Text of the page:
For more information, please see full course syllabus of High School Physics

For more information, please see full course syllabus of High School Physics

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### Change Due to Heat

- As an object's temperature rises, its dimensions will begin to increase. Different materials have different coefficients of linear expansion (α). The change in length is given by
∆L = L α(∆T). - Similarly, the volume will also increase as the temperature rises. The coefficient of volume expansion is β = 3α.
∆V = V β(∆T). - The above two formulas do
__not__work for gases. They work fine for solids and liquids, but because gases already expand to fill their container, we need a different equation. And for that, we need- - -The
*Mole*(mol) is a measure of how many atoms/molecules/objects there are in a substance. If m is the__molecular mass__of the substance and M is the mass of the substance in, then n=[M/m] is the number of moles.__grams__ - In a mole there are N
_{A}= 6.022 ·10^{23}[objects/mol]. This is called*Avogadro's number*. - We can model the behavior of a gas with the
*Ideal Gas Law*:pV = nRT. - p is the pressure of the gas. [Note:
__absolute__, not gauge pressure]. - V is the volume of the gas.
- n is the number of moles of gas.
- R is the
*gas constant*: R = 8.314 [J/(mol·K)]. - T is the temperature (in
__kelvin__) of the gas.

- p is the pressure of the gas. [Note:
- As more and more thermal energy is added to a substance, it will change phase: first from solid to liquid, then from liquid to gas. If thermal energy is removed, it will do the reverse. The specific change over temperatures vary depending on pressure.
- It takes thermal energy to change phase. The amount of heat depends on the substance and the mass of the object:

where L is a proportionality constant that varies depending on substance and phase type. This heat is put into the substance if it is going to a higher energy phase, and removed if going to a lower energy phase.Q = Lm,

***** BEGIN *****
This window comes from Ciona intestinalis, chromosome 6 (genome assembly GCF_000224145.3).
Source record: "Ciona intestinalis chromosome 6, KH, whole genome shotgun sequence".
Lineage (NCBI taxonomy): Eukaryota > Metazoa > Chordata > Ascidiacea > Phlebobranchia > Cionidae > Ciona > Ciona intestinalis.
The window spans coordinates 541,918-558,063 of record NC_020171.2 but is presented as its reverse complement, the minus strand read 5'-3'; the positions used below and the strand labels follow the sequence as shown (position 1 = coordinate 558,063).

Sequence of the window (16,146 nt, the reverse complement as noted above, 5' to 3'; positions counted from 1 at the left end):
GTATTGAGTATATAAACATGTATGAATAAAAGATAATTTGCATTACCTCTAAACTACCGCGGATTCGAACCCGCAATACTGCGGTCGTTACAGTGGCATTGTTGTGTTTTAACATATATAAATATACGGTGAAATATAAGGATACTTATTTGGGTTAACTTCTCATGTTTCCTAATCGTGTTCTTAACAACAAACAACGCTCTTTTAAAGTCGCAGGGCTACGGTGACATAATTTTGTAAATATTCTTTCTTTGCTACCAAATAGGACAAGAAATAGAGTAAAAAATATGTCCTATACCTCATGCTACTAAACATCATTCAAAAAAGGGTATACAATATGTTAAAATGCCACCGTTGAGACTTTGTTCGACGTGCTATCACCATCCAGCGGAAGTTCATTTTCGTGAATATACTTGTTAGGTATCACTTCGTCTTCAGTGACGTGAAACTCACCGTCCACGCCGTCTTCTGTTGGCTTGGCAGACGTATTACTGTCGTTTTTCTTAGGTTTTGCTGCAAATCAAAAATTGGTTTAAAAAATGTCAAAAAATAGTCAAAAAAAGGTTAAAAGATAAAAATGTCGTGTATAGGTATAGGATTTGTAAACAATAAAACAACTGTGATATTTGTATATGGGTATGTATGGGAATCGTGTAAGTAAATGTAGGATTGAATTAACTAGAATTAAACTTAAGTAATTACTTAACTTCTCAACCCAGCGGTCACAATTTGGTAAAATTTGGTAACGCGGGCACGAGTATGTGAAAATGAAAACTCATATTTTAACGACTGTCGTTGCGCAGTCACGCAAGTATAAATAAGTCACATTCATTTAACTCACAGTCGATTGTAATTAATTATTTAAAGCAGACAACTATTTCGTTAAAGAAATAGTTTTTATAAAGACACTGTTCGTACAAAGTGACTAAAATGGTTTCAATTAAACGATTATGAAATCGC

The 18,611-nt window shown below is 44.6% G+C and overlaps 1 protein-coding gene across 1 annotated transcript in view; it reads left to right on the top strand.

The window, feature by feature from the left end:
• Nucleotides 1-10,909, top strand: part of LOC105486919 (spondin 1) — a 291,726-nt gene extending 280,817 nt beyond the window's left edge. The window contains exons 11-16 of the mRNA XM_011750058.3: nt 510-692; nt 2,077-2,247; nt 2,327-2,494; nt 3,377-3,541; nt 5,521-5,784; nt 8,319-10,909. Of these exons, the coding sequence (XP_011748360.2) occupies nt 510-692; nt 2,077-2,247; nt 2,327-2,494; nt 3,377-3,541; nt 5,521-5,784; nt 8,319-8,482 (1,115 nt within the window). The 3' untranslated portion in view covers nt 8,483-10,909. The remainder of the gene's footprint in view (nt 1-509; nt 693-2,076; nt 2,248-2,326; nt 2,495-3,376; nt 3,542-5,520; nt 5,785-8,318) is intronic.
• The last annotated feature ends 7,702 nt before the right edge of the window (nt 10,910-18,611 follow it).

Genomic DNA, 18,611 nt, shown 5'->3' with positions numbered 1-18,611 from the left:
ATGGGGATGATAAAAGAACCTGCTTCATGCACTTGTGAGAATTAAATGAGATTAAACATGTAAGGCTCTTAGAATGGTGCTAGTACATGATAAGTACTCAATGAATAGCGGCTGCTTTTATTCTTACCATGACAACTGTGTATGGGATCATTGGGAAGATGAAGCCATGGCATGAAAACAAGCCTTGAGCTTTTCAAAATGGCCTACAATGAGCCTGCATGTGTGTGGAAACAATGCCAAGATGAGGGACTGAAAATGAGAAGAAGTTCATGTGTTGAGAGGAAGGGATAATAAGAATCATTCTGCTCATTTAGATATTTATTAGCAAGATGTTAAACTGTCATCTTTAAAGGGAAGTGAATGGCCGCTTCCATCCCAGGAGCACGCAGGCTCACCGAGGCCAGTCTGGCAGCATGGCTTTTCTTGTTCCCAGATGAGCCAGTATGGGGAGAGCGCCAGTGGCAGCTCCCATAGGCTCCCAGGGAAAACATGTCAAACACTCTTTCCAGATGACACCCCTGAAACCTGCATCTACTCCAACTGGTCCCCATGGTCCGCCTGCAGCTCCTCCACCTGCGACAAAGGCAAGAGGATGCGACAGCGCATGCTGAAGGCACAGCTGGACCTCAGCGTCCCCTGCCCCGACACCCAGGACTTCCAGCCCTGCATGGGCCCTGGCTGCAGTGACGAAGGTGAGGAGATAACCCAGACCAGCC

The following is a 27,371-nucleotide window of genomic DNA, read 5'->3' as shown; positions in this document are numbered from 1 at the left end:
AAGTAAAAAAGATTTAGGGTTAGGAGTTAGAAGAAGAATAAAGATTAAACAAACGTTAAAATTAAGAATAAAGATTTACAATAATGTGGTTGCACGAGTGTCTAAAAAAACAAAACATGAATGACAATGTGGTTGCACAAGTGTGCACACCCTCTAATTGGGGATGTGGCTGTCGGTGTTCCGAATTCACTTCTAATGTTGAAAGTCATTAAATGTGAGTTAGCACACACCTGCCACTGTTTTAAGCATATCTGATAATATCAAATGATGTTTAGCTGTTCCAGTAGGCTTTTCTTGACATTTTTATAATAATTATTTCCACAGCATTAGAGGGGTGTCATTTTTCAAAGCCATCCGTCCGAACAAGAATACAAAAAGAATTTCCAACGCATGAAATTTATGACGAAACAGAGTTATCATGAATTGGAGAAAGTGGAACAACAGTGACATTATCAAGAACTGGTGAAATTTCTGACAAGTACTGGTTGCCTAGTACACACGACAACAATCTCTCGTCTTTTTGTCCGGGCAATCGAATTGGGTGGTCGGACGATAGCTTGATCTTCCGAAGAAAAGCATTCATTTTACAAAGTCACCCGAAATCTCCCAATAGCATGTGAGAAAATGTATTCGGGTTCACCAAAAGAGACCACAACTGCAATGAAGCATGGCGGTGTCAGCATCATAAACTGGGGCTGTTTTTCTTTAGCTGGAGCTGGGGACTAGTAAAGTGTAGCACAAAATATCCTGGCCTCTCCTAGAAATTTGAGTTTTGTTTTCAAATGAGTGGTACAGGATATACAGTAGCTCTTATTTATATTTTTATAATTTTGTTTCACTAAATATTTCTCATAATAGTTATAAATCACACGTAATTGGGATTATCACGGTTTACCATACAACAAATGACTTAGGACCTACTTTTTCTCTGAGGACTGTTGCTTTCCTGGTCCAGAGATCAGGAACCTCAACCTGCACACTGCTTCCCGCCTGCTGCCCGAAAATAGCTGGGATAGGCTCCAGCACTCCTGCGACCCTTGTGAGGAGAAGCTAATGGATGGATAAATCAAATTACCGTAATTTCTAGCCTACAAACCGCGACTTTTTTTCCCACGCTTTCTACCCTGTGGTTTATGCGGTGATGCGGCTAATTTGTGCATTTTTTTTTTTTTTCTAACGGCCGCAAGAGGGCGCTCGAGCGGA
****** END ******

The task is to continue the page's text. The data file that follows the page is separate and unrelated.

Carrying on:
### Change Due to Heat

Lecture Slides are screen-captured images of important points in the lecture. Students can download and print out these lecture slide images to do practice problems as well as take notes while watching the lecture.

- Intro
- Linear Expansion
- Volume Expansion
- Gas Expansion
- The Mole
- Ideal Gas Law
- Ideal Gas Law: pV = nRT
- p = Pressure of the Gas
- V = Volume of the Gas
- n = Number of Moles of Gas
- R = Gas Constant
- T = Temperature
- A Note On Water
- Change of Phase
- Heat of Transformation
- Example 1: Linear Expansion
- Example 2: Explore Why β = 3α
- Example 3: Ideal Gas Law
- Example 4: Heat of Transformation

- Intro 0:00
- Linear Expansion 1:06
- Linear Expansion: ∆L = Lα(∆T)
- Volume Expansion 2:34
- Volume Expansion: ∆V = Vβ(∆T)
- Gas Expansion 3:40
- Gas Expansion
- The Mole 5:43
- Conceptual Example
- The Mole and Avogadro's Number
- Ideal Gas Law 9:22
- Ideal Gas Law: pV = nRT
- p = Pressure of the Gas
- V = Volume of the Gas
- n = Number of Moles of Gas
- R = Gas Constant
- T = Temperature
- A Note On Water 12:21
- A Note On Water
- Change of Phase 15:55
- Change of Phase
- Change of Phase and Pressure
- Phase Diagram
- Heat of Transformation 20:38
- Heat of Transformation: Q = Lm
- Example 1: Linear Expansion 22:38
- Example 2: Explore Why β = 3α 24:40
- Example 3: Ideal Gas Law 31:38
- Example 4: Heat of Transformation 38:03

### High School Physics Online Course

I. Motion | ||
---|---|---|

Math Review | 16:49 | |

One Dimensional Kinematics | 26:02 | |

Multi-Dimensional Kinematics | 29:59 | |

Frames of Reference | 18:36 | |

Uniform Circular Motion | 16:34 | |

II. Force | ||

Newton's 1st Law | 12:37 | |

Newton's 2nd Law: Introduction | 27:05 | |

Newton's 2nd Law: Multiple Dimensions | 27:47 | |

Newton's 2nd Law: Advanced Examples | 42:05 | |

Newton's Third Law | 16:47 | |

Friction | 50:11 | |

Force & Uniform Circular Motion | 26:45 | |

III. Energy | ||

Work | 28:34 | |

Energy: Kinetic | 39:07 | |

Energy: Gravitational Potential | 28:10 | |

Energy: Elastic Potential | 44:16 | |

Power & Simple Machines | 28:54 | |

IV. Momentum | ||

Center of Mass | 36:55 | |

Linear Momentum | 22:50 | |

Collisions & Linear Momentum | 40:55 | |

V. Gravity | ||

Gravity & Orbits | 34:53 | |

VI. Waves | ||

Intro to Waves | 35:35 | |

Waves, Cont. | 52:57 | |

Sound | 36:24 | |

Light | 19:38 | |

VII. Thermodynamics | ||

Fluids | 42:52 | |

Intro to Temperature & Heat | 34:06 | |

Change Due to Heat | 44:03 | |

Thermodynamics | 27:30 | |

VIII. Electricity | ||

Electric Force & Charge | 41:35 | |

Electric Fields & Potential | 34:44 | |

Electric Current | 29:12 | |

Electric Circuits | 52:02 | |

IX. Magnetism | ||

Magnetism | 25:47 |

### Transcription: Change Due to Heat

*Hi. Welcome back to educator.com. Today we’re going to be talking about changes due to heat.*0000

*We’re already talked about how more thermal energy in a substance causes the molecules of the atoms in the substance to vibrate more and more.*0007